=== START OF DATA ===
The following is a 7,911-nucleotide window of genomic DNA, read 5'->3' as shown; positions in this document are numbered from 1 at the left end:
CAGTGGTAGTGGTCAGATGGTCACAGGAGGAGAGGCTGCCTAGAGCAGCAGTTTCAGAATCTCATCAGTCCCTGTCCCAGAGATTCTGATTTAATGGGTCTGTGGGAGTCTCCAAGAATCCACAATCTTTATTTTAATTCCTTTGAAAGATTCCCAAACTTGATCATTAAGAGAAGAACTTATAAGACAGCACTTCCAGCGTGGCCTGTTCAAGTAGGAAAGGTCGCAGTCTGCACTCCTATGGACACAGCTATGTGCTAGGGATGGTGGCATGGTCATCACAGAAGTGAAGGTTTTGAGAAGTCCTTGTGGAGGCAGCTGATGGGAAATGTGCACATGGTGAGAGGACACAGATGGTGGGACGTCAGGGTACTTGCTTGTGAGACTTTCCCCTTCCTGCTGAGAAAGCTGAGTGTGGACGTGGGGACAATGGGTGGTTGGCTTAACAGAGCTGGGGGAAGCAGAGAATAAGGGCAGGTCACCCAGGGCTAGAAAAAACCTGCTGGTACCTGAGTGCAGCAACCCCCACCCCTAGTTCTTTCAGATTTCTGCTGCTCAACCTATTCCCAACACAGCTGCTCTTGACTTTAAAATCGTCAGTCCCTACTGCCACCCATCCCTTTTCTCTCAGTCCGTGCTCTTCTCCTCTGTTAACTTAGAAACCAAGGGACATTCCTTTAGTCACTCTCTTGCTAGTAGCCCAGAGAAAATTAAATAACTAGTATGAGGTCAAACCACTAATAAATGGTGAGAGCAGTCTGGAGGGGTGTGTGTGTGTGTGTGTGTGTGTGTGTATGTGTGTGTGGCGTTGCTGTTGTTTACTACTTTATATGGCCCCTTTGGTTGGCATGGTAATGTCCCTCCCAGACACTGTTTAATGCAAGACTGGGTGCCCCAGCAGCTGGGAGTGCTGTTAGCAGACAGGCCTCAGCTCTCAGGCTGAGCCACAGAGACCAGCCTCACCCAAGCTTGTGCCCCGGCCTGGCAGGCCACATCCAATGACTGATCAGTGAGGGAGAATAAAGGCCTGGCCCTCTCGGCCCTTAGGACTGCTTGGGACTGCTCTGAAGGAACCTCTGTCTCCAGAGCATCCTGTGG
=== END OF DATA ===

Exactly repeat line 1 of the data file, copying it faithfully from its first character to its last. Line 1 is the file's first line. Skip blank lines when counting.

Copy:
The following is a 7,911-nucleotide window of genomic DNA, read 5'->3' as shown; positions in this document are numbered from 1 at the left end: